Australia is about to send to the Middle East a squadron of fighter planes, three military transport aircraft and a headquarters unit equipped to coordinate operations with allied forces in preparation for war with Iraq.
Defence Minister Robert Hill said the 14 F/A-18 Hornet fighters, three C130 Hercules transport planes and the Air Forward Command Element would be sent overseas “in the next couple of weeks”.
He said the departure dates would be announced at an appropriate time.
Senator Hill said the government still hoped that Iraq would stop developing weapons of mass destruction and would destroy the weapons that it already possessed, but he said that after the past 12 years the world realised that Saddam Hussein understood diplomacy only if backed by military pressure.
Opposition Leader Simon Crean said the deployment was unnecessary and precipitous, and he said Prime Minister John Howard was guilty of hypocrisy that knew no bounds.
“Today he’s unleashed the Hornets for war,” he said. “This is a Prime Minister who tells us he’s made no commitments to the United States in terms of our troops, but this commitment of our F/A-18 squadrons can only be a response to a US request.”
Mr Crean said the deployment should not happen. Mr Howard should stop listening and following only President George Bush, and should wait for a decision from the United Nations.
Senator Hill reiterated his point that the government had made no decision to commit forces to operations against Iraq.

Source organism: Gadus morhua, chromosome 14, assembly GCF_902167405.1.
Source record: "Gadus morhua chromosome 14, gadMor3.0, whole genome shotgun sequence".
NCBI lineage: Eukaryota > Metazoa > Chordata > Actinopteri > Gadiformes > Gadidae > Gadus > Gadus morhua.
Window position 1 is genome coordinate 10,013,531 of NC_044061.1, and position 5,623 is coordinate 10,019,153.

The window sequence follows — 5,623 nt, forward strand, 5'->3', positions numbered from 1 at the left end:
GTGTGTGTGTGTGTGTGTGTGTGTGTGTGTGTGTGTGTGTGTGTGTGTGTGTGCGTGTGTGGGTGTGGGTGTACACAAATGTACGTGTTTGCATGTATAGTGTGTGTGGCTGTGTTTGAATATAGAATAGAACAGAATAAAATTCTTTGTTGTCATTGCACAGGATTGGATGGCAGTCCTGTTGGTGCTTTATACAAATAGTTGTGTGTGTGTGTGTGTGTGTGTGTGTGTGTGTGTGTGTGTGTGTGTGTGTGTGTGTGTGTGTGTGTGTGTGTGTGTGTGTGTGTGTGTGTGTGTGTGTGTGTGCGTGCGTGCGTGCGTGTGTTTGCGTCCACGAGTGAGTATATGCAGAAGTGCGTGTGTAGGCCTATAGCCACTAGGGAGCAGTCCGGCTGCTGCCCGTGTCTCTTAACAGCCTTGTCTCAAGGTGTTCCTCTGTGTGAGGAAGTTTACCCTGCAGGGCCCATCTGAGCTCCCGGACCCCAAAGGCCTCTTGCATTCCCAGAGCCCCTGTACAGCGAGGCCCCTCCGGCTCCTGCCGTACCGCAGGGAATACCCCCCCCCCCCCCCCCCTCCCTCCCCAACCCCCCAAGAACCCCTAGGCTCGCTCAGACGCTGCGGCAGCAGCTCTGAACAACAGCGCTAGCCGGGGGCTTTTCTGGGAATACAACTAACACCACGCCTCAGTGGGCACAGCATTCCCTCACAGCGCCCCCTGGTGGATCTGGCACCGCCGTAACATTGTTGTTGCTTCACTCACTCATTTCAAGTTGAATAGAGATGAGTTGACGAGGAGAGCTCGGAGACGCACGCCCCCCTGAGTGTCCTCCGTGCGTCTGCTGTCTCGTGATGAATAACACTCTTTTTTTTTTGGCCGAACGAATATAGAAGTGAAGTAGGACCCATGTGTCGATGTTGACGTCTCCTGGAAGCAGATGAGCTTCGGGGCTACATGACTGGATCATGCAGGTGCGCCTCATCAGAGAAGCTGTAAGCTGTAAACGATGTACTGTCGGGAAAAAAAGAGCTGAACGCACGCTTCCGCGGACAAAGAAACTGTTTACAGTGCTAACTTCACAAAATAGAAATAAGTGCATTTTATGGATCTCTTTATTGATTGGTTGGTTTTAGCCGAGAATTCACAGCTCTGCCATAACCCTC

He said the government was sending its forces overseas to step up pressure on Saddam Hussein and to ensure that Australian personnel were given time to prepare for a conflict if a diplomatic solution could not be found.
He said he hoped this increased pressure would help avoid a war.
“We don’t rule out the possibility that all diplomatic efforts of the international community as a whole through its Security Council will fail in that objective of a peaceful resolution and that it will be necessary to apply military force,” Senator Hill said.
He said he could not say where the Australian units would be sent because the host country had asked that no announcement be made.
The RAAF units will join the transport ship HMAS Kanimbla, which left on January 23, special forces troops, and an RAAF reconnaissance team preparing for the Hornets’ arrival.
With two frigates already in the Persian Gulf, the latest teams will bring the number of Australians in position for war on Iraq to just over 2000.
Once there, they will be involved in exercises with allied units.
“Whatever happens in the future they’ll remain under Australian command,” Senator Hill said.
Other units still on stand-by in Australia include special forces trained to deal with chemical, biological and radiological weapons, the army’s Chinook troop-carrying helicopters, quick-reaction commandos from the 4 Royal Australia Regiment, and navy divers trained to clear mines.
The Hercules transport planes would support Australia’s special forces.
Senator Hill said that the cost of the deployment would run to hundreds of millions of dollars, and that more units were being prepared to join them